Immaterial Copying in the Age of Access
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Access models for dissemination of content are increasingly prevalent, yet Australian copyright law does not adequately distinguish background copying from public access to expression. The scope of the reproduction right must be reformulated, as the communication right (which includes ‘making available’) ought to take centre stage in this age of access. In particular, copying for non-expressive use and for non-disseminative purposes should be considered immaterial and beyond the scope of the reproduction right. This comparative article examines judicial and legislative approaches to the issue in various jurisdictions. It proposes a revised infringement analysis for the reproduction right and uses three paradigm scenarios, from text and data mining to examples drawn from US case law, to illustrate its application.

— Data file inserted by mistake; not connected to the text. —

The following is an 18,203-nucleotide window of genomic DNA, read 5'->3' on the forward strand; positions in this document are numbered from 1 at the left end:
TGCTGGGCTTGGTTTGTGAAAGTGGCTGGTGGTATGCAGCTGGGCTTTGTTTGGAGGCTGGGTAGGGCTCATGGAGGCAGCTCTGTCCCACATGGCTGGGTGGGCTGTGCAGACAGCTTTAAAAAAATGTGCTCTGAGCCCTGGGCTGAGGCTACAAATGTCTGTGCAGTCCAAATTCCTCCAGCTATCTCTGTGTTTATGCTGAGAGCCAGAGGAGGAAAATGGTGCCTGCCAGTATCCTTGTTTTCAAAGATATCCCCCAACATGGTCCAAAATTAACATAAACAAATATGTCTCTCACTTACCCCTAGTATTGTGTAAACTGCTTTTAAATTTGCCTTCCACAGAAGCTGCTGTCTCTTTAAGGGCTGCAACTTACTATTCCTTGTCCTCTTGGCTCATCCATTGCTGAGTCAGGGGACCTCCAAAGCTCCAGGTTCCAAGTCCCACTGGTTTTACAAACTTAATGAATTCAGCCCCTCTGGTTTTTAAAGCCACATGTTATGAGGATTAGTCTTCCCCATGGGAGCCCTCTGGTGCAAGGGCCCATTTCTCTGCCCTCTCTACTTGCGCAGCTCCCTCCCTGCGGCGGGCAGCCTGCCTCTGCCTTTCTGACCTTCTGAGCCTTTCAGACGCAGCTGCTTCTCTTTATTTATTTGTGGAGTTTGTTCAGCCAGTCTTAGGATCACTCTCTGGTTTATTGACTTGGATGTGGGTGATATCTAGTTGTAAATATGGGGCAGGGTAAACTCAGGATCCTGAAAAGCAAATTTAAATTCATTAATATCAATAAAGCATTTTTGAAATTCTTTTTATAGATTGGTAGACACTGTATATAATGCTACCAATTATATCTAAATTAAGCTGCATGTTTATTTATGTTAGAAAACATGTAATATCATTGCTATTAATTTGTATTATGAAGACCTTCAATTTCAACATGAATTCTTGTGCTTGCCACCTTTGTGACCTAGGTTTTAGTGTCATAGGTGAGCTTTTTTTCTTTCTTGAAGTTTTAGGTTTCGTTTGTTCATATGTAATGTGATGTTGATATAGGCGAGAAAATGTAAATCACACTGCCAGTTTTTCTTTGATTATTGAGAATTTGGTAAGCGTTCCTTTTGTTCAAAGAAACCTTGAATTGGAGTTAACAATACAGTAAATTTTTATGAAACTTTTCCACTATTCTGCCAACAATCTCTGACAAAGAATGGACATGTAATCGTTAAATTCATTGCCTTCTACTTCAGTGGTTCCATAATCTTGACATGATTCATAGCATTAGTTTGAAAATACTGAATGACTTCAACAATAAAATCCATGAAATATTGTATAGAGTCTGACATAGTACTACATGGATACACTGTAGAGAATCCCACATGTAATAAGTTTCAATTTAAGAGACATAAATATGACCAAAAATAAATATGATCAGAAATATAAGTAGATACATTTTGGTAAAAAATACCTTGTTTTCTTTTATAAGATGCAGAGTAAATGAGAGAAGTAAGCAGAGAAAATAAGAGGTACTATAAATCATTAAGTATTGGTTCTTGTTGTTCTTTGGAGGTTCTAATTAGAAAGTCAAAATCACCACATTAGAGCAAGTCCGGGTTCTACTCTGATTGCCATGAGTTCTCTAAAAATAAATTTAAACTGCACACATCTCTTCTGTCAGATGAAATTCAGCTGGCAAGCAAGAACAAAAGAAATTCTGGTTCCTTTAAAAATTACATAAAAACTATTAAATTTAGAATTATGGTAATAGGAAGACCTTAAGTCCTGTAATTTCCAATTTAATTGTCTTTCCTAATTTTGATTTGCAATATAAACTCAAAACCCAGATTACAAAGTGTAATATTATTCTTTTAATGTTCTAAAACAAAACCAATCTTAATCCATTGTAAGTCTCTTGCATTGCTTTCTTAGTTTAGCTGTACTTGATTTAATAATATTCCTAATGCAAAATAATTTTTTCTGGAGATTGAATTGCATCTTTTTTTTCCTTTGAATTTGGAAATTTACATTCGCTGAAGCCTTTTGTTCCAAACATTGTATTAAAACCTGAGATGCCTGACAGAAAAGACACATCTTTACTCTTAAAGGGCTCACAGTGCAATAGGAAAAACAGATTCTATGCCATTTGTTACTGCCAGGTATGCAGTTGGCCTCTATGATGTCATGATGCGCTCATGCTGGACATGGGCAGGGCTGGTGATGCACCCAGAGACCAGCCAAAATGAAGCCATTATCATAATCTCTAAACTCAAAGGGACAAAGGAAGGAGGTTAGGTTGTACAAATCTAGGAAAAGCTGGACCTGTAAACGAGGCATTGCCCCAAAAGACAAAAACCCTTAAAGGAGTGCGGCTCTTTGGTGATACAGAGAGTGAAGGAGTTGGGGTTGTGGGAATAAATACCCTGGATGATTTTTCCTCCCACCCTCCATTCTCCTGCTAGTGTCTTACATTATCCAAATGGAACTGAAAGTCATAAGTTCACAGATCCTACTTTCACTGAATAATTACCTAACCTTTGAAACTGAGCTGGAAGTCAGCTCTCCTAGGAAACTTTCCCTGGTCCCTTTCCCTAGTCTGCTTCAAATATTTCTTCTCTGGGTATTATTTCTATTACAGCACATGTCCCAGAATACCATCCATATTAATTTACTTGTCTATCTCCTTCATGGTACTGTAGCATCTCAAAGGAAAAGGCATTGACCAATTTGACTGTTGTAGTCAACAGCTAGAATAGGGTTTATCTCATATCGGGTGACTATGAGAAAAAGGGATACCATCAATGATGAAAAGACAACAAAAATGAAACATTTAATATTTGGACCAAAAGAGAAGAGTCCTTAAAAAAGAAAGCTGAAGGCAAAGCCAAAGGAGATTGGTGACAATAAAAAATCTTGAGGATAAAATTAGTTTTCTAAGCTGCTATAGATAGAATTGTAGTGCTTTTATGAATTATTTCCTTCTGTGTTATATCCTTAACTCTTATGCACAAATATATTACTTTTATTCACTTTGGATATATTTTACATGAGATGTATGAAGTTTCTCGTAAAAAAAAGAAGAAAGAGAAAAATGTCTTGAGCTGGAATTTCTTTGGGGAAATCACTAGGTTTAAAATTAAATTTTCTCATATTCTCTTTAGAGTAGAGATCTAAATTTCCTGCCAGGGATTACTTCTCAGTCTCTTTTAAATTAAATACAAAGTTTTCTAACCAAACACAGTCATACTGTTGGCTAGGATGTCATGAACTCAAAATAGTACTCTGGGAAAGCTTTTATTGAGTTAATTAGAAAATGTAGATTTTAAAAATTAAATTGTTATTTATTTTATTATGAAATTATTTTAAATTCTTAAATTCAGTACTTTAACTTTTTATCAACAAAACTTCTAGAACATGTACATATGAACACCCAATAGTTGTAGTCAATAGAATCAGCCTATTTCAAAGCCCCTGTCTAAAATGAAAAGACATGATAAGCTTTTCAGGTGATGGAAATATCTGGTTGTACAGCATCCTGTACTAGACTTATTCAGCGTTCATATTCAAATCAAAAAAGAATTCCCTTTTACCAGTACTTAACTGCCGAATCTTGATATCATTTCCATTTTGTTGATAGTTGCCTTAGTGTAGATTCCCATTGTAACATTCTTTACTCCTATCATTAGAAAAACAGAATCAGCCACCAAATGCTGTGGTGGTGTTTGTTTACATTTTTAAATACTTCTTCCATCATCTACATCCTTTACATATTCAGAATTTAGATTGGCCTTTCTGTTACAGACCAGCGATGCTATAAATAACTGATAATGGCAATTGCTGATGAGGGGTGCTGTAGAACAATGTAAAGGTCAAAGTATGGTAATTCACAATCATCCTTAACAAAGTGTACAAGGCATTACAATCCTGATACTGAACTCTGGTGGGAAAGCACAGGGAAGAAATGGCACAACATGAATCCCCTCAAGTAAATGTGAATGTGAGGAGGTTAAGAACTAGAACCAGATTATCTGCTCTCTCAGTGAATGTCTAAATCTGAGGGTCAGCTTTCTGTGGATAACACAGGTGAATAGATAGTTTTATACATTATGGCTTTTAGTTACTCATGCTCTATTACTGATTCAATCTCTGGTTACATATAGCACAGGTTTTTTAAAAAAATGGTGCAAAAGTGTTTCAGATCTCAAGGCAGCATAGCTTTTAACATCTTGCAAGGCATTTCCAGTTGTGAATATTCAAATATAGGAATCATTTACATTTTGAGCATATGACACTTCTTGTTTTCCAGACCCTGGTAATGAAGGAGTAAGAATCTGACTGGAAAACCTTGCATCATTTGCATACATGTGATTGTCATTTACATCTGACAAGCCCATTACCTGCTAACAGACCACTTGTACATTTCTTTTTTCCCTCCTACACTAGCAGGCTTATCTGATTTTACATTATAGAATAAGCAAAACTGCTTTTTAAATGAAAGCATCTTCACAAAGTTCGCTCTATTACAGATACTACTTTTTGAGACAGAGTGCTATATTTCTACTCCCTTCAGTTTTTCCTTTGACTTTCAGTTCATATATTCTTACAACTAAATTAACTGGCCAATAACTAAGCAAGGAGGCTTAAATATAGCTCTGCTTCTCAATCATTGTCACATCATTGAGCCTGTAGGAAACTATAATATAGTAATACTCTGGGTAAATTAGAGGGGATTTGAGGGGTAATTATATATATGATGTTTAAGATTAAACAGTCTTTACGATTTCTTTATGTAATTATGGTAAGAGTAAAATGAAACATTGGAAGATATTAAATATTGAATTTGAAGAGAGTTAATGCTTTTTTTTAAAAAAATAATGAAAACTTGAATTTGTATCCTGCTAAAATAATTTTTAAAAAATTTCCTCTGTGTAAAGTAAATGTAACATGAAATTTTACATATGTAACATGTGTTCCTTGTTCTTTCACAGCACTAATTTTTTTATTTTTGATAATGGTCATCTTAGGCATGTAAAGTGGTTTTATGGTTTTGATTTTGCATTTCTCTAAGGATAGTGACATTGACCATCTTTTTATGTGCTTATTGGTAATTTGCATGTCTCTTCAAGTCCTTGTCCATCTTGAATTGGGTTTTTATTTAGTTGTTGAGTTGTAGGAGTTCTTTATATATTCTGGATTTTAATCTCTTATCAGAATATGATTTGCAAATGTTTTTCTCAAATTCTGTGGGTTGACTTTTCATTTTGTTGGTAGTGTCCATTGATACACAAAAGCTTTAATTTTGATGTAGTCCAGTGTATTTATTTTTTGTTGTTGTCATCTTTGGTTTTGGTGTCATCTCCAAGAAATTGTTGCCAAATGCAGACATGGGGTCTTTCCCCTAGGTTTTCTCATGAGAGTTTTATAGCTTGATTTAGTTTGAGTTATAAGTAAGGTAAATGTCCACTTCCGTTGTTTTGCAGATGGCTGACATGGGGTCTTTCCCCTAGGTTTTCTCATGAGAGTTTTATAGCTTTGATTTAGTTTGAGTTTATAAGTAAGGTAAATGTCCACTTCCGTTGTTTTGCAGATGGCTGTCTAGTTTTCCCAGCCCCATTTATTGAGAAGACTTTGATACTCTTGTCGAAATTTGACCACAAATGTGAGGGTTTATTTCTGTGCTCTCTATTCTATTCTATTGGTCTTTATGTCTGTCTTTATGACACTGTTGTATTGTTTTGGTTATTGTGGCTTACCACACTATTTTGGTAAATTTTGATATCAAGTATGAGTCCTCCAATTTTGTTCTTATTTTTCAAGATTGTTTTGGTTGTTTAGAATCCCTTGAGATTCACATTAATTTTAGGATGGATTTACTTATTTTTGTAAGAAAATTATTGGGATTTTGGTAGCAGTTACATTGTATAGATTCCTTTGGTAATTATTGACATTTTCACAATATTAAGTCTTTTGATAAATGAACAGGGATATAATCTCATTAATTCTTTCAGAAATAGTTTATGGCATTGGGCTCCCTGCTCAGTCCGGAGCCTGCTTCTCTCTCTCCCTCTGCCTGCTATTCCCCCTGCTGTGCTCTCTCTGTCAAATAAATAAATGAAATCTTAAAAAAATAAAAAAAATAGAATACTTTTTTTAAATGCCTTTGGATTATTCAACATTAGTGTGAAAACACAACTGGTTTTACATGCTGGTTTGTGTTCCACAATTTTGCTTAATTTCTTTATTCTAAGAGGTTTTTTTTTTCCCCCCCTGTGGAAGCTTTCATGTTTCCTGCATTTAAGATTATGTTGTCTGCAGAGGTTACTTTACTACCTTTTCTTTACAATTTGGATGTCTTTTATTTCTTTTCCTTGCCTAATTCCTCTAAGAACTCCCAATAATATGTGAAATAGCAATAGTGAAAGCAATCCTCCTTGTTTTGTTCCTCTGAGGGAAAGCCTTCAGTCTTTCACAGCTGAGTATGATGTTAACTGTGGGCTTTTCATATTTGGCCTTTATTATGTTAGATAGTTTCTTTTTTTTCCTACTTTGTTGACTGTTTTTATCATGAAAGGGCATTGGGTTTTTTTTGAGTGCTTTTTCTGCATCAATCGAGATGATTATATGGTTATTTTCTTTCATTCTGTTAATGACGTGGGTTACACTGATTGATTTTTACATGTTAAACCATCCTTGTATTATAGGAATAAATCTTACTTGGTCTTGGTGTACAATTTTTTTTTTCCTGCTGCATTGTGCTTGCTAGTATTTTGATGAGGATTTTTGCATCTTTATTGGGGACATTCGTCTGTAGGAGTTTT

This is a pre-copyedited, author-produced version of an article accepted for publication in European Intellectual Property Review following peer review. The definitive published version Cheryl Foong, “Immaterial Copying in the Age of Access” (2022) 44 E.I.P.R. 513–533 is available online on Westlaw UK
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